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Damian’s Social Theology

  • Patricia Ranft
Part of the The New Middle Ages book series (TNMA)

Abstract

Such was the historical context in which Damian and the early reformers lived. The monastic world was promoting an ideology that encouraged action in the present for the future, the papacy was responding to a call for reform, and the intellectual world was bursting through the chains of lethargy with invigorating creativity. Damian contributed to all these spheres of activity. There was a unity among these spheres that is often difficult for modern society with all its diversity to grasp. In times of intense change, however, medieval society repeatedly reinforced the basic unity it believed was necessary for its eschatological end. The eleventh century was one of those times, and Damian was one of the first to realize the need for adjustment. Pandora was indeed out of the box in the intellectual sphere, and society must try to encourage her, not silence her. Once she is accepted the threat of disunity disappears, and Pandora becomes one with the rest of society.

Keywords

Intellectual Activity Twelfth Century Eleventh Century Secular World Hammer Blow 
These keywords were added by machine and not by the authors. This process is experimental and the keywords may be updated as the learning algorithm improves.

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Notes

  1. 7.
    See Colin Phipps, “Romuald—Model Hermit: Eremitical Theory in Saint Peter Damian’s Vita Beati Romualdi, chapters 16–27,” in Monks, Hermits and the Ascetic Tradition, ed. W. J. Sheils (Oxford: Basil Blackwell, 1985), pp. 65–77.Google Scholar
  2. 10.
    Martus and marturein are used extensively in scripture, some 185 times in the New Testament alone; in Acts, derivations of martus are found twenty-four times. For a complete analysis of the scriptural concept of witness, see Allison A. Trites, The Concept of Witness in New Testament Thought (Cambridge: Camabridge University Press, 1977) For its history, see my “Concept of Witness.”CrossRefGoogle Scholar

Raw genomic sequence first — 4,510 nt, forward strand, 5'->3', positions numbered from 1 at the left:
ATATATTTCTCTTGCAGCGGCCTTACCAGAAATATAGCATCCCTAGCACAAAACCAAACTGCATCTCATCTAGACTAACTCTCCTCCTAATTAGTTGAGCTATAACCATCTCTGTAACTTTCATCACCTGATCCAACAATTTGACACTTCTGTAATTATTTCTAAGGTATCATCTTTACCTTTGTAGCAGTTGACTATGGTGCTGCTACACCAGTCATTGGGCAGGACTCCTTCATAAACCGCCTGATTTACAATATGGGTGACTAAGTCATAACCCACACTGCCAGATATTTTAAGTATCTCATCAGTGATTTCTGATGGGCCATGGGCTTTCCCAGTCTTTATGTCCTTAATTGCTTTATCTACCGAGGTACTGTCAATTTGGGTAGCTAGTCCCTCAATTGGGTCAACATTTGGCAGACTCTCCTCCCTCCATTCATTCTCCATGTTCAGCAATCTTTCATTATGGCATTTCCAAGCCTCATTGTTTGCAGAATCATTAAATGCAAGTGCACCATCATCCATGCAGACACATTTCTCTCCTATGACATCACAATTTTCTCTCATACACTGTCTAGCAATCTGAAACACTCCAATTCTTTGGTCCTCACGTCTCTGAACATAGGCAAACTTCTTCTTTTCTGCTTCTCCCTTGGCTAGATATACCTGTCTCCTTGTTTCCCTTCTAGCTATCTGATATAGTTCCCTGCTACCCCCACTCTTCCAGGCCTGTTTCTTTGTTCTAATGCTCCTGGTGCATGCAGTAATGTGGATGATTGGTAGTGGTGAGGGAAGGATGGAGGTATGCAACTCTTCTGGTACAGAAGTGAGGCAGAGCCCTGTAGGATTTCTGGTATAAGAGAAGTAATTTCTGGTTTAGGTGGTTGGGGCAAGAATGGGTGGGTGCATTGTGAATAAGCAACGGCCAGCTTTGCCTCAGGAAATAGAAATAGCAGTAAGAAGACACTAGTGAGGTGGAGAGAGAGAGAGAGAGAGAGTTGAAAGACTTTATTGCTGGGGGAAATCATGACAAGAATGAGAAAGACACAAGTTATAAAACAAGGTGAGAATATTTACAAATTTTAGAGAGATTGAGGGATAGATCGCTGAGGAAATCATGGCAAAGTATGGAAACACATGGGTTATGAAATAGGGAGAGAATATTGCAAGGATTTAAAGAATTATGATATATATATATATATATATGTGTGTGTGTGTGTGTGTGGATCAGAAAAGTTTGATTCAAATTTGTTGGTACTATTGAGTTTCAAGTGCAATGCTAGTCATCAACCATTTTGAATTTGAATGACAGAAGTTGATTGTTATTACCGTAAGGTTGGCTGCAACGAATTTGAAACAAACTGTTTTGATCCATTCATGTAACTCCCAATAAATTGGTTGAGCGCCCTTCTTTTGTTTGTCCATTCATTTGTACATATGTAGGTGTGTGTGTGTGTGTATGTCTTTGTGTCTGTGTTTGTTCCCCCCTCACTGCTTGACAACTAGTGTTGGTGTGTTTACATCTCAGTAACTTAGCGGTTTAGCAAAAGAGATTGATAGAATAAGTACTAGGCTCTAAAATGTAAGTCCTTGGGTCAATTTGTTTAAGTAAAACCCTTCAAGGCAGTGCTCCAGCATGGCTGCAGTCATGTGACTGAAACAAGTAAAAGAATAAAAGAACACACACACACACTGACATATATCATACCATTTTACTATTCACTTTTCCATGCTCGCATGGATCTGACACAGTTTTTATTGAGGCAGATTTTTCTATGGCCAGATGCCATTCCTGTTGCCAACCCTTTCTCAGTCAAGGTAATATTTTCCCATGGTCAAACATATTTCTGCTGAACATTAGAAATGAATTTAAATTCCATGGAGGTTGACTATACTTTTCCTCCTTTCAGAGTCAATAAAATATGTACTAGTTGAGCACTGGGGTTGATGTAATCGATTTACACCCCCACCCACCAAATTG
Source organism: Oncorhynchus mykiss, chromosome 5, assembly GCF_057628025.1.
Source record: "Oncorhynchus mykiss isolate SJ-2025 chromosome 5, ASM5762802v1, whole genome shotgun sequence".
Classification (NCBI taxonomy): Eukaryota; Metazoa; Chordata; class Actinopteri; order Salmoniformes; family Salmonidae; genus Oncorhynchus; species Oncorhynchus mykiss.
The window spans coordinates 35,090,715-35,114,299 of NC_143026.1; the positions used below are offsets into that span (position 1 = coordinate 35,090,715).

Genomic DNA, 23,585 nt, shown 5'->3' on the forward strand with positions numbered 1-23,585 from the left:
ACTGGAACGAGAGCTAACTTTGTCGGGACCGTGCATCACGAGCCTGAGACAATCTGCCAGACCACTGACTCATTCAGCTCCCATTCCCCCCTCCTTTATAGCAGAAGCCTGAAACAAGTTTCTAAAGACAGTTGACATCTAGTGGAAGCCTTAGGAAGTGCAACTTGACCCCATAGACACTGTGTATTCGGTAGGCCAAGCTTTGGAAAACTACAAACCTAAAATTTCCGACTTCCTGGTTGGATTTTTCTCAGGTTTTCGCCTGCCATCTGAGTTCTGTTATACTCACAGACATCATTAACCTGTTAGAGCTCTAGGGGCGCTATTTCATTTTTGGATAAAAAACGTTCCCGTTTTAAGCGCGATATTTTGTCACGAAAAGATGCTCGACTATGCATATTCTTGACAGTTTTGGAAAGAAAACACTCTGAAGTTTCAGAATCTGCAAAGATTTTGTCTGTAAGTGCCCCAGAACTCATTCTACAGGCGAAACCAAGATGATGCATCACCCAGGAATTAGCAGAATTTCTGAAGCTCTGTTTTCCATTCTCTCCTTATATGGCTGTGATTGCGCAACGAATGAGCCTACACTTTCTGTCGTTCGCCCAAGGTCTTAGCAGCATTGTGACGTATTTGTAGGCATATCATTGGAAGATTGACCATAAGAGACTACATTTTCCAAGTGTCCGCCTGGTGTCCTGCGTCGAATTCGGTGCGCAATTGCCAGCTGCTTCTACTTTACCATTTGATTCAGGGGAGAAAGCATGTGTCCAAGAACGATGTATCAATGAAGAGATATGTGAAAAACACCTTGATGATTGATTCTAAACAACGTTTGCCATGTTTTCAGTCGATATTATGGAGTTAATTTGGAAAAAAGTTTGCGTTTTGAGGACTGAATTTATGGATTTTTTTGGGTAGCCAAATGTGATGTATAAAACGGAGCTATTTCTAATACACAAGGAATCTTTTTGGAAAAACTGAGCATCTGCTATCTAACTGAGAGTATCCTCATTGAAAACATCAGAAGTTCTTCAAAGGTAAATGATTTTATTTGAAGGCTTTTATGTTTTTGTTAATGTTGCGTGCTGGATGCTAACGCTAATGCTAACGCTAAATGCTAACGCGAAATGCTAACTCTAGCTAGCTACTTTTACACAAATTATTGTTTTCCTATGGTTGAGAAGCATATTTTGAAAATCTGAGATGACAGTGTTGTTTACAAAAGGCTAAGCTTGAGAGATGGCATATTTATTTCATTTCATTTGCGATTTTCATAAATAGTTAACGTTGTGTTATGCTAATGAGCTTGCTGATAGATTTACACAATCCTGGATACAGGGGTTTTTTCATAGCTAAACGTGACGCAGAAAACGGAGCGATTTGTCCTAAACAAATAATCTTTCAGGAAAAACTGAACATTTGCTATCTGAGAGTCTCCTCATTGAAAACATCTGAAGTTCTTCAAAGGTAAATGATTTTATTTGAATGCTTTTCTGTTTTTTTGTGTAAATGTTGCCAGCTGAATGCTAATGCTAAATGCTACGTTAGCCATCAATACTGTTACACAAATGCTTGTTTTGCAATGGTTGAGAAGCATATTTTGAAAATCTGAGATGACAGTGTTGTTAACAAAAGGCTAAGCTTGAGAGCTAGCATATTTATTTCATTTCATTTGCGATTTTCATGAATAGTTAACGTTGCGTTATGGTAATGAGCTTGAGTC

3. See also H. H. Rowley, Short Dictionary of Bible Themes (New York: Basic Books, 1968), p. 110. In the following discussion the Latin is from the Vulgate: Novum Testamentum Latine secundum editionem Sancti Hieronymi (London: The British and Foreign Bible Society, n..d.).Google Scholar
  4. 11.
    Cf. John L. McKenzie, “The Gospel According to Matthew,” Jerome Biblical Commentary (Englewood Cliffs, NJ: Prentice-Hall, 1968), 43:86.Google Scholar
  5. 15.
    See Steven Marrone, William of Auvergne and Robert Grosseteste (Princeton, NJ: Princeton University Press, 1983).CrossRefGoogle Scholar
  6. 18.
    See L 23 and my “The Role of the Eremitic Monk in the Development of the Medieval Intellectual Tradition,” in From Cloister to Classroom, ed. E. Rozanne Elder (Kalamazoo, MI: Cistercian Publications, 1986); Resnick, Divine Omnipotence; and comments of W. H. V. Reade, “Philosophy on the Middle Ages,” in Cambridge Medieval History, eds. J. R. Tanner, C. W. Previte-Orton, and Z. N. Brooke (New York: Macmillan, 1929), 5: 792: “Less energy, perhaps, would have been spent in remonstrance against this apparent degradation of reason if more attention had been paid to the current usage of terms. Philosophia often means no more than dialectic, and dialectic no more than a display of captious arguments. That the Christian position as a whole (the Christian philosophy, in fact) was irrational, Peter Damian and his contemporaries would never have admitted.”Google Scholar
  7. 23.
    Augustin Fliche, Le réforme grégorienne, 3 vols. (Paris: E. Champion, 1924–1927), 1:337.Google Scholar
  8. 24.
    Cited in Henry Taylor, The Medieval Mind, 4th ed. (London: Macmillan, 1911), 1: 349.Google Scholar
  9. 28.
    M. D. Chenu, The Theology of Work (Dublin: M. H. Gill & Son, 1963), p. 3. According to Chenu the term theology of work first came into usage in the late 1950s.Google Scholar
  10. 44.
    Charles Homer Haskins, The Renaissance of the Twelfth Century (Cleveland, OH: World Publishing, repr., 1967), pp. 301–40.Google Scholar
  11. 48.
    Mircea Eliade, The Sacred and the Profane, trans. Willard R. Trask (New York: Harcourt, Brace and World, 1959), p. 14.Google Scholar
  12. 53.
    Mircea Eliade, The Myth of the Eternal Return, trans. Willard R. Trask (New York: Harper & Row, 1959), p. 27.Google Scholar
  13. 55.
    In a very interesting article Kenneth Russell, “Peter Damian’s Whip,” American Benedictine Review 41:1 (March 1990): 20–35, argues that “as the amount of healthy, physical labor done by the monks decreased, the effort to validate their lives by what they did increased.” Russell draws this conclusion in his analysis of Damian’s use of the discipline, but his conclusion is also appropriate here.Google Scholar

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© Patricia Ranft 2006

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  • Patricia Ranft

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